• AuthorReplies:
    Legion Of Hell
    Centurion
    posted 01-24-11 12:48 PM EDT (US)     1 / 7       
    Very impressive.

    Firepower when used right can beat most armies who are reliant on melee weapons. A shame that Nobunaga died or we might have seen him be the Shogunate of Japan. I liked how he mixed up his forces to maximum effect and obviously showed in the battle against Takeda.

    General Rawlinson- This is most unsatisfactory. Where are the Sherwood Foresters? Where are the East Lancashires on the right?

    Brigadier-General Oxley- They are lying out in No Man's Land, sir. And most of them will never stand again.

    Two high ranking British generals discussing the fortunes of two regiments after the disastrous attack at Aubers Ridge on the 9th May 1915.

    [This message has been edited by Legion Of Hell (edited 01-24-2011 @ 12:50 PM).]

    Terikel Grayhair
    Imperator
    (id: Terikel706)
    posted 01-24-11 01:17 PM EDT (US)     2 / 7       
    A most excellent article!

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    Aftermath
    HG Alumnus
    posted 01-24-11 06:20 PM EDT (US)     3 / 7       
    Loved it, great overview with some great observations. For example; Oda Nobunaga's rapid ascension to be the most powerful Daimyo in Japan, no doubt thanks to his adaptation of 'fire by rank' type arquebus tactics.
    Portuguese (1542) and Dutch (1561)
    This would mean that for 19 in-game years we would need to go without firearms if we decide to wait for the Dutch traders...but with 4 seasons per turn that makes it an agonising 76 Turns!

    A f t y

    A A R S

    :: The Sun always rises in the East :: Flawless Crowns :: Dancing Days ::

    "We kissed the Sun, and it smiled down upon us."
    Hussarknight
    Seraph Emeritus
    posted 01-25-11 07:12 AM EDT (US)     4 / 7       
    Nice article Scipii!
    This would mean that for 19 in-game years we would need to go without firearms if we decide to wait for the Dutch traders...but with 4 seasons per turn that makes it an agonising 76 Turns!
    That's a long time, let's hope it is shortened, or even better, randomized like the Marian Reforms in Rome.

              Hussarknight
    Scipii
    TWH Seraph
    posted 01-25-11 08:00 AM EDT (US)     5 / 7       
    This would mean that for 19 in-game years we would need to go without firearms if we decide to wait for the Dutch traders...but with 4 seasons per turn that makes it an agonising 76 Turns!
    That's a long time, let's hope it is shortened, or even better, randomized like the Marian Reforms in Rome.
    That is a tough balancing decision to make. One has to remember that the Dutch (in STW at least) have none of the drawbacks that the Portuguese have. While the Portuguese bring gunpowder early on (literally just a few turns from the start) in the game they also require you to adopt Christianity. The Dutch bring gunpowder with none of the drawbacks that the Portuguese bring, at the trade off that they appear later. If the Dutch traders come too soon in the campaign then the Portuguese traders are rendered useless by the Dutch's "gunpowder for no drawbacks" approach.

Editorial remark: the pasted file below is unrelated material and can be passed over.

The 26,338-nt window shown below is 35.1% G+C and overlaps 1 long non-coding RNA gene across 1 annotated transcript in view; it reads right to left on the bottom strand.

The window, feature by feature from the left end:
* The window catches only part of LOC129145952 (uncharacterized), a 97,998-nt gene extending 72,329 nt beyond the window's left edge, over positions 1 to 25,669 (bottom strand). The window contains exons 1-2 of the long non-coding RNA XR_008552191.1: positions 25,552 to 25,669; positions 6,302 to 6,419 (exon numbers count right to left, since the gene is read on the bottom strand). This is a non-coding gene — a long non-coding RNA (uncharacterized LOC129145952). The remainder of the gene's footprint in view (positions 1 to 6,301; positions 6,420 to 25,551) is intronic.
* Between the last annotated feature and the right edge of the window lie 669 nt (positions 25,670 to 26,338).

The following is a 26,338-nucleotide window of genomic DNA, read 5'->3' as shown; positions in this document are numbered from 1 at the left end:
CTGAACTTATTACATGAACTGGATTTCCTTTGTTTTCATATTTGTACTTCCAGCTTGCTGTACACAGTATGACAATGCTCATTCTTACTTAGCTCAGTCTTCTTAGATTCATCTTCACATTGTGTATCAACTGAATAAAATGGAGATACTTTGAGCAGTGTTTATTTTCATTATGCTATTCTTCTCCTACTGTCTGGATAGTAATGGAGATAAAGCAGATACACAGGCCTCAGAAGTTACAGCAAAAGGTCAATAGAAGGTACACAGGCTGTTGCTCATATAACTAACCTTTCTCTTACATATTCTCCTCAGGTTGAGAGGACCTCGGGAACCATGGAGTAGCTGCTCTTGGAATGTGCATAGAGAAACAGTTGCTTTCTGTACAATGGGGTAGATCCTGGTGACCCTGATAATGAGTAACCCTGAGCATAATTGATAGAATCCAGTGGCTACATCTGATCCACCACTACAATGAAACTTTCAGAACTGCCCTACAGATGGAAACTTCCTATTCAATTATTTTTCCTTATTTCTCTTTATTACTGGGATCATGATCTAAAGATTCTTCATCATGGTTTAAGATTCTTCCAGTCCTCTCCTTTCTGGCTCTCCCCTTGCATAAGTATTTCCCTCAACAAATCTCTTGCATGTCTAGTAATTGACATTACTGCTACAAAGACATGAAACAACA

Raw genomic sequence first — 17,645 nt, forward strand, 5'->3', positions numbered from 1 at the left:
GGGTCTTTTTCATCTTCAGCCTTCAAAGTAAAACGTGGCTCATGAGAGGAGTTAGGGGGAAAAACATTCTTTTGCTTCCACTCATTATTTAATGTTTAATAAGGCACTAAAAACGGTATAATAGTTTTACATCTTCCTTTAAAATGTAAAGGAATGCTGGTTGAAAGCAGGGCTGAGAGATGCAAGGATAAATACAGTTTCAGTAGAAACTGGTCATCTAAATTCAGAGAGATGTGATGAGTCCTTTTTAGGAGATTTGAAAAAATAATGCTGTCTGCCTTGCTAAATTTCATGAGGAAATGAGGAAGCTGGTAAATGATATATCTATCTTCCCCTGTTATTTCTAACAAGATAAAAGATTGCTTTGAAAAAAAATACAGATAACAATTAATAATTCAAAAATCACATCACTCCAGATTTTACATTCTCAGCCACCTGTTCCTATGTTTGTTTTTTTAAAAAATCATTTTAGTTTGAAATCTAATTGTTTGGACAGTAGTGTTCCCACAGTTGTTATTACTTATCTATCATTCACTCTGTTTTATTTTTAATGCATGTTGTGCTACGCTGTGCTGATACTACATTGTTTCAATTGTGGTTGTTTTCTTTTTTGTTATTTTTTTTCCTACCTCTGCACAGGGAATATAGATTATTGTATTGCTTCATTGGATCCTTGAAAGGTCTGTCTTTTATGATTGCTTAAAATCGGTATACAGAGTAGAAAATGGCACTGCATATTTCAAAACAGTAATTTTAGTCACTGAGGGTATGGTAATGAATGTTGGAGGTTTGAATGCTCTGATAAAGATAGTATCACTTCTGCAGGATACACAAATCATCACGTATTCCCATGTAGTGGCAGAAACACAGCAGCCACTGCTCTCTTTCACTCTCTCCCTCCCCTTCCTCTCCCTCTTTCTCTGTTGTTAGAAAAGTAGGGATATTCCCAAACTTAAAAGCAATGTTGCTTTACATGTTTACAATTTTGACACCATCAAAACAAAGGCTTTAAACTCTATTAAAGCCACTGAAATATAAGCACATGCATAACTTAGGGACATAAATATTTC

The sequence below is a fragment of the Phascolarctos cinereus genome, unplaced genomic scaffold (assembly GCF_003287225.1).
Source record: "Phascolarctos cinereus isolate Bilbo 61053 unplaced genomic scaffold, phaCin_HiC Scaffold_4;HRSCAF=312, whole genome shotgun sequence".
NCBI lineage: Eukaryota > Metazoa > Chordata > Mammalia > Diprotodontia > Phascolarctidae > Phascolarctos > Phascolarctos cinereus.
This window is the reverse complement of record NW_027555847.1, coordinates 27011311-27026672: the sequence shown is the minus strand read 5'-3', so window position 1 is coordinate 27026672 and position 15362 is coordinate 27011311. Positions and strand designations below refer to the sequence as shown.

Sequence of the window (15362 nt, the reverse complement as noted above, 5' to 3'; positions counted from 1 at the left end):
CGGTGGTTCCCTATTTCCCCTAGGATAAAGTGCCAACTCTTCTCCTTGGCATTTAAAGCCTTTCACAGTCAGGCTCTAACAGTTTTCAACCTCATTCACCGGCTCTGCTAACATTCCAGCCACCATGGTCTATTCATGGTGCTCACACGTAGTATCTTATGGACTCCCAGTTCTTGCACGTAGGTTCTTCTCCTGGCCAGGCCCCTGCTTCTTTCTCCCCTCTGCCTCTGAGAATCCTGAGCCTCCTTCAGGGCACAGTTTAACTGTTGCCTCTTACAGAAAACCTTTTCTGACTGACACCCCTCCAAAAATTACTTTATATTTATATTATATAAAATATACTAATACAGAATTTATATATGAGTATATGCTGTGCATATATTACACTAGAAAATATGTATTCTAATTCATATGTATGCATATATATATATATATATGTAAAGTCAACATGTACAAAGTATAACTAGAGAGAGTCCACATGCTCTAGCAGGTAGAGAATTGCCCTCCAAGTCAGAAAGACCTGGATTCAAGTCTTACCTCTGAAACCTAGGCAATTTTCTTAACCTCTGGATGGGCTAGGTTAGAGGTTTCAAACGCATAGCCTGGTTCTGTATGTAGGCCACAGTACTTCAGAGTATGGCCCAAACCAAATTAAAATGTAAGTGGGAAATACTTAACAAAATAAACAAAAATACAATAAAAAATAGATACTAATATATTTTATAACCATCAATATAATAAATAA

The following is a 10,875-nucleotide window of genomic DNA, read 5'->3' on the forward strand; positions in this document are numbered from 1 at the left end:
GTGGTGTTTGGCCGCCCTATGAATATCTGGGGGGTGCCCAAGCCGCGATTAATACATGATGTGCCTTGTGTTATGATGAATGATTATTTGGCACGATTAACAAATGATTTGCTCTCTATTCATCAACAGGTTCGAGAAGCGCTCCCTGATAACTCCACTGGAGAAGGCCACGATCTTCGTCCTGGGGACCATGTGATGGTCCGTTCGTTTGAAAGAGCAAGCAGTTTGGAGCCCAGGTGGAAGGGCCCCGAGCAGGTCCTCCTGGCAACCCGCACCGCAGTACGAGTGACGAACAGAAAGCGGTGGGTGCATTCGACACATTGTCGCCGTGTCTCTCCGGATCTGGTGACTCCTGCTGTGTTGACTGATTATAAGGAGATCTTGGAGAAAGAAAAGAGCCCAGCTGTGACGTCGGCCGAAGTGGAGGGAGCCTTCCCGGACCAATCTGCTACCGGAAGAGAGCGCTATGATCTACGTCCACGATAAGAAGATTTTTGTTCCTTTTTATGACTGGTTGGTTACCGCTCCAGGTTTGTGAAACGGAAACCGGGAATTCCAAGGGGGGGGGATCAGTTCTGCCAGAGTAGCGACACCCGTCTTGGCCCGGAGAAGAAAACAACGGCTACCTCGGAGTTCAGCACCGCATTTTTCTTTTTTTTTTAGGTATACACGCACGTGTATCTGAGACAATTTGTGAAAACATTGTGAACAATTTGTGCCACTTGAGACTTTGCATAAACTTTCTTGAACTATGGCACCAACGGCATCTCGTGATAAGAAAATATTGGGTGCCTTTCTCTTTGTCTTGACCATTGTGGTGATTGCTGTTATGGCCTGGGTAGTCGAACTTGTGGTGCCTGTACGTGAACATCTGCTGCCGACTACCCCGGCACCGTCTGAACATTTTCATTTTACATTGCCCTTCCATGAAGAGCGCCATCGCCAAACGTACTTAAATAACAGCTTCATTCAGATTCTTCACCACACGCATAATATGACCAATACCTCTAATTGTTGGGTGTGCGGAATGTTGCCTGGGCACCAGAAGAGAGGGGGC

BastWorshiper
    Sensei
    posted 01-25-11 12:38 PM EDT (US)     6 / 7       
    Is it a coincidence that Oda Nobunaga came close to the Shogunate, before his unfortunate death, thanks to his willingness to forgo tradition and honour in order to maximise the effectiveness of the arquebus?
    If he had not been so willing to buck tradition and honor, would Mitsuhide have betrayed him?

    "It is impossible to enjoy idling thoroughly unless one has plenty of work to do. There is no fun in doing nothing when you have nothing to do.
    Wasting time is merely an occupation then, and a most exhausting one. Idleness, like kisses, to be sweet must be stolen." -- Jerome K. Jerome

    "Some people become so expert at reading between the lines they don't read the lines." -- Margaret Millar

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    Scipii
    TWH Seraph
    posted 01-25-11 01:07 PM EDT (US)     7 / 7       
    It is a bit of a big what if, but it is possible that if Oda Nobunaga had more respect for the traditional ways he could have still been alive. However, it could be that Akechi Mitsuhide was always going to betray him, ironically (rumouredly) killing him with his own favourite weapon the arquebus in an ambush. If Oda Nobunaga did have more respect for the traditional ways then it is possible that usage of the arquebus would not have progressed how it did.

    While Oda Nobunaga may not have lived to see the consequence of his work he did lay down many of the foundations that allowed Toyotomi Hideyoshi to successfully succeed him. Same could possibly be said of when Tokugawa
    Ieyasu, after the death of the Imagawa clan and his switch of allegiance to Oda Nobunaga.

    [This message has been edited by Scipii (edited 01-25-2011 @ 01:12 PM).]